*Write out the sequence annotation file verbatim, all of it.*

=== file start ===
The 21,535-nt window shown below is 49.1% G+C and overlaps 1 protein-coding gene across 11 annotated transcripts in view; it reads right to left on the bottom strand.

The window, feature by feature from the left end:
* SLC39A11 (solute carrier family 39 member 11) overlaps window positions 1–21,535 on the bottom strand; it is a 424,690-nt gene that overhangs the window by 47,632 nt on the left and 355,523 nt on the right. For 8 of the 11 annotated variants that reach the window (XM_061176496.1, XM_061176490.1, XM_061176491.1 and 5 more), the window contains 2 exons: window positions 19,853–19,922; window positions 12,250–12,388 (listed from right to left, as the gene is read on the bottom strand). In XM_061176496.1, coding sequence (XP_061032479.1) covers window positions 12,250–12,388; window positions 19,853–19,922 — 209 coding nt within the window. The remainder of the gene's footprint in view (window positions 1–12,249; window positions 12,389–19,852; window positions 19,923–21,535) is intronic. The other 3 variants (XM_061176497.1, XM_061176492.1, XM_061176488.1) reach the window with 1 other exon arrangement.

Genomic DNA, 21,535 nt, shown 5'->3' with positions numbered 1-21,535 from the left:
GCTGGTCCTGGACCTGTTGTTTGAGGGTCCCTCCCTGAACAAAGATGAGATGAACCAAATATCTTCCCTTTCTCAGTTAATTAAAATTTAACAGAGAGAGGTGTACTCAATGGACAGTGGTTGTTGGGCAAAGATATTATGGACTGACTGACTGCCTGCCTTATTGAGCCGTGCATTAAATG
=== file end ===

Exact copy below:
The 21,535-nt window shown below is 49.1% G+C and overlaps 1 protein-coding gene across 11 annotated transcripts in view; it reads right to left on the bottom strand.

The window, feature by feature from the left end:
* SLC39A11 (solute carrier family 39 member 11) overlaps window positions 1–21,535 on the bottom strand; it is a 424,690-nt gene that overhangs the window by 47,632 nt on the left and 355,523 nt on the right. For 8 of the 11 annotated variants that reach the window (XM_061176496.1, XM_061176490.1, XM_061176491.1 and 5 more), the window contains 2 exons: window positions 19,853–19,922; window positions 12,250–12,388 (listed from right to left, as the gene is read on the bottom strand). In XM_061176496.1, coding sequence (XP_061032479.1) covers window positions 12,250–12,388; window positions 19,853–19,922 — 209 coding nt within the window. The remainder of the gene's footprint in view (window positions 1–12,249; window positions 12,389–19,852; window positions 19,923–21,535) is intronic. The other 3 variants (XM_061176497.1, XM_061176492.1, XM_061176488.1) reach the window with 1 other exon arrangement.

Genomic DNA, 21,535 nt, shown 5'->3' with positions numbered 1-21,535 from the left:
GCTGGTCCTGGACCTGTTGTTTGAGGGTCCCTCCCTGAACAAAGATGAGATGAACCAAATATCTTCCCTTTCTCAGTTAATTAAAATTTAACAGAGAGAGGTGTACTCAATGGACAGTGGTTGTTGGGCAAAGATATTATGGACTGACTGACTGCCTGCCTTATTGAGCCGTGCATTAAATG